The latest proposal on the list for MBS’s mega city is the water-bound OXAGON. The industrial city is planned to support NEOM with a vast octagon-shaped city built partly on pontoon-like structures in the Red Sea. On its completion, it would be the largest floating structure in the world. Outlined to be a place where people, industries, and technology come together, focusing on state-of-the-art industry and the circular economy. The plans include factories for the design, development and manufacture of the products of the future where according to the website “innovators and entrepreneurs can accelerate ideas from labs to market,” and it will be “a city where people come together to live, work and play – in thriving communities.” With an aim to be called home by 900,00 people who will live alongside a fully automated port that will offer central connectivity to global markets physically and digitally. Neom’s chief executive, Nadhmi al-Nasr, has said the port city would “welcome its first manufacturing tenants at the beginning of 2022”. However, earlier this year, satellite images of the desert expanse show little more than rows of staff housing.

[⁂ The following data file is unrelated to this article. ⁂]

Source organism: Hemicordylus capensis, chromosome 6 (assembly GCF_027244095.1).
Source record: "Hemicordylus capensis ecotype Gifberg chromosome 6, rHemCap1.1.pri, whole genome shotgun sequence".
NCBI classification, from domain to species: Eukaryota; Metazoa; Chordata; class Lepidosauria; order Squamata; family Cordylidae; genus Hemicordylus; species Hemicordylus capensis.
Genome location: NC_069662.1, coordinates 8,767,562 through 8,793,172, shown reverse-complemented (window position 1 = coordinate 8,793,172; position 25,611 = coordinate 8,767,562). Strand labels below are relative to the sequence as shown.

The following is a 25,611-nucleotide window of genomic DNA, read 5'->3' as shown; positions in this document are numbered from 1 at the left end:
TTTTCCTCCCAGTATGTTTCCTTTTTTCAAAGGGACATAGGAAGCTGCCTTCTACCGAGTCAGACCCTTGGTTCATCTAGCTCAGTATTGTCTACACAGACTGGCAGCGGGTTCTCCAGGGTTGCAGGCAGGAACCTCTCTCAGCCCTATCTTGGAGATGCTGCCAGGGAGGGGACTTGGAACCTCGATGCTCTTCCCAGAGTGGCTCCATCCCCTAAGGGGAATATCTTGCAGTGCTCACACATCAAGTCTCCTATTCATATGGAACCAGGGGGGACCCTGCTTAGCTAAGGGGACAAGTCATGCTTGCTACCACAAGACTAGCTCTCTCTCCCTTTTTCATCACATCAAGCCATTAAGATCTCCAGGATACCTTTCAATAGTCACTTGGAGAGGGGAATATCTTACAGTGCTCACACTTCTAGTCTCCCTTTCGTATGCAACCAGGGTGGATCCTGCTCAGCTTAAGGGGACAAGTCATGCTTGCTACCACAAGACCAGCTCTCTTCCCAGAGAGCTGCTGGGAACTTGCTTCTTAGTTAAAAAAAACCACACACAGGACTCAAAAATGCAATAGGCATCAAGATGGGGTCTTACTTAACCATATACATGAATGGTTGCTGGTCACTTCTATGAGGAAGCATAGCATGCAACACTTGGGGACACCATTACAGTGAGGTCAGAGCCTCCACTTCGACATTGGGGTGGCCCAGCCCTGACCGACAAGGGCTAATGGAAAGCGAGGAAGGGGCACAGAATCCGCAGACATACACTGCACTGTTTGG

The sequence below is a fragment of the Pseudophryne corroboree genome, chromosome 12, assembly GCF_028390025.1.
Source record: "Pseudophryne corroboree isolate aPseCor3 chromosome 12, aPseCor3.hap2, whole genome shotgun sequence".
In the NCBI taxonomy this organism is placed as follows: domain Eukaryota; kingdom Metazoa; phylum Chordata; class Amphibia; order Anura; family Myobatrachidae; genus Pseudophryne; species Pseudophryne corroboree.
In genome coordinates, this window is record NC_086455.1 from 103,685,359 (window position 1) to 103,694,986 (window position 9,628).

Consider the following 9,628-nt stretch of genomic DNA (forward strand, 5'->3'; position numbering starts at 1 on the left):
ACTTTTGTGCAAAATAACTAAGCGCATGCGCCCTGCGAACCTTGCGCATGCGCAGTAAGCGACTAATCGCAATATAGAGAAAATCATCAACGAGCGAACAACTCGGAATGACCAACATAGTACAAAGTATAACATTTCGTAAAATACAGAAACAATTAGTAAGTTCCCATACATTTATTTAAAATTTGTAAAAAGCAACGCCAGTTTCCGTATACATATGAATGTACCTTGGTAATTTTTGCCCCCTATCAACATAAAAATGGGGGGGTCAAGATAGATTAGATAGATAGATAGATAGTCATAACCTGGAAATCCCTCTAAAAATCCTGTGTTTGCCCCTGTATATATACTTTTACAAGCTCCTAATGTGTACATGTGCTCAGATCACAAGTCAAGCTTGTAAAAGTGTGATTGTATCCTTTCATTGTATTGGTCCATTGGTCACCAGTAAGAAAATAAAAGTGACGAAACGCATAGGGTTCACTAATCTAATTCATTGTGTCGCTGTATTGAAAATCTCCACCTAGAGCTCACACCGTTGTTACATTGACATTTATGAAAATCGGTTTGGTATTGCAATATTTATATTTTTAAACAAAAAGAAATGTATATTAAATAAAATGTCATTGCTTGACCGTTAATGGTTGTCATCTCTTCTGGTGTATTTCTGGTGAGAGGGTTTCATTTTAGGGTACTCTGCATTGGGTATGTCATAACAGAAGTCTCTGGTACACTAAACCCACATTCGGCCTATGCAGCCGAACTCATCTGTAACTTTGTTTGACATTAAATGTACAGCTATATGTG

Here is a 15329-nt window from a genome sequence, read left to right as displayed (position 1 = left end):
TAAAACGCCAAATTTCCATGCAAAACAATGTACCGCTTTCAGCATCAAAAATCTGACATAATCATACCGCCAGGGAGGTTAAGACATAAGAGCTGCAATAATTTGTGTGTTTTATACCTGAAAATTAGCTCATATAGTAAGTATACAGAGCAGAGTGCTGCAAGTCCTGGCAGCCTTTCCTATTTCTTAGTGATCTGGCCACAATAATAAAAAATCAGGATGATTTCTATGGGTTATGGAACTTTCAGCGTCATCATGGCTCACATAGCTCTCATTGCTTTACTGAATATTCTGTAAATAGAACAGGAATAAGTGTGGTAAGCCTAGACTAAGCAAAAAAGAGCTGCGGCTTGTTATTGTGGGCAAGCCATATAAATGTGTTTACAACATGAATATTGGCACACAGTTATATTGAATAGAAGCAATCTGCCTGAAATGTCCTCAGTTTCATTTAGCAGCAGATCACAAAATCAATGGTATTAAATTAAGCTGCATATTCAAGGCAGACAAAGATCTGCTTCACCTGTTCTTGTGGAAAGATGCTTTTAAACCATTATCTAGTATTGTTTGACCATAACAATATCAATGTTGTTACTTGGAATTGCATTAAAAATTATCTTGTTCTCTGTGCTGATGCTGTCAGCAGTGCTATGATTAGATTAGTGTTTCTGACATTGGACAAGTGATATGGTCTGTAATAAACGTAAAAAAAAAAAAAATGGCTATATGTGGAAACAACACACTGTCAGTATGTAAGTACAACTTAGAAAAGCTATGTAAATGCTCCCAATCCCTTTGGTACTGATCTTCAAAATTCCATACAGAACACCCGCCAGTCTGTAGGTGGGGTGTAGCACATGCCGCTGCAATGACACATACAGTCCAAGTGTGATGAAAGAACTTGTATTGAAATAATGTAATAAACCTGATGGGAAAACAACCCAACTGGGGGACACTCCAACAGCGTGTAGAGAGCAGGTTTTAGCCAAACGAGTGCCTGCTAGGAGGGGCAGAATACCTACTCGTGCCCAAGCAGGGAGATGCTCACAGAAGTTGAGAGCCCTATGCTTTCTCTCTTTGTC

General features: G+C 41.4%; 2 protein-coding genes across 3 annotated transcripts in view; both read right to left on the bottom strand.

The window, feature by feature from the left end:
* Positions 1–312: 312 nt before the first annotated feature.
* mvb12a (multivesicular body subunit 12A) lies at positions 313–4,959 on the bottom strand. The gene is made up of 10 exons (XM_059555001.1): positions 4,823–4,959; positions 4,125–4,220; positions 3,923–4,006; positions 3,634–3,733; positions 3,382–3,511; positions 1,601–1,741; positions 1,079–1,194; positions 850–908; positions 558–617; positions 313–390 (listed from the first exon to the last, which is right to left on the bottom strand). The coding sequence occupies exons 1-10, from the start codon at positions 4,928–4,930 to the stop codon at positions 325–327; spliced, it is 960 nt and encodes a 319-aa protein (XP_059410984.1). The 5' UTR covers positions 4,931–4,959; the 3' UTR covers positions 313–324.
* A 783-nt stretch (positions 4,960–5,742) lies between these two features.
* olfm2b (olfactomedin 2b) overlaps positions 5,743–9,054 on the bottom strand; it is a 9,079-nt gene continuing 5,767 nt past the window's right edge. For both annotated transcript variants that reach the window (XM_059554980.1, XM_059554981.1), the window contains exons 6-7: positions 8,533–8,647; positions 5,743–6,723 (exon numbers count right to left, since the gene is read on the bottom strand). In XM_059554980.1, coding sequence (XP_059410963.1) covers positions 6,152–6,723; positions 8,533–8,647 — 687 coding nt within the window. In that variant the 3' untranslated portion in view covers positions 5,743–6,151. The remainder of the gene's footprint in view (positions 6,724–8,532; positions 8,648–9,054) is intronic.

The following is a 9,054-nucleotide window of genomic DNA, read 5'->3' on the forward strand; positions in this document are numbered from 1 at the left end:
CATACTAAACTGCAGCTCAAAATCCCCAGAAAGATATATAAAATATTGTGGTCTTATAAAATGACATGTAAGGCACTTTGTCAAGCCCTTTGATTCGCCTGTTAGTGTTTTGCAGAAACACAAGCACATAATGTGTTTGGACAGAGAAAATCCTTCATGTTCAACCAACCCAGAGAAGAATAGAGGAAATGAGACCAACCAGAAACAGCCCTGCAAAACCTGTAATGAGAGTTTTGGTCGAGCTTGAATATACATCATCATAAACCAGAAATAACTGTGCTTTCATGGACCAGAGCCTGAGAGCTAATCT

So far, the chaotic trajectory of NEOM suggests that MBS’s urban dream may never be delivered. Yet, as we speak, NEOM staff continue to work to deliver THE LINE and TROJENA. Early construction has started on the mountain resort requiring the removal of more than 20 million tons of rock—three times the weight of Hoover Dam. At OXAGON, workers dig the foundations of a hydrogen plant while an almost finished data center is said to be near completion. Al-Nasr, CEO of NEOM, claims even NEOM’s legal and political framework is coming to a conclusion. An entity called the NEOM Authority will govern the region with its head appointed by the Saudi king — almost certainly MBS, once he succeeds his 86-year-old father, King Salman.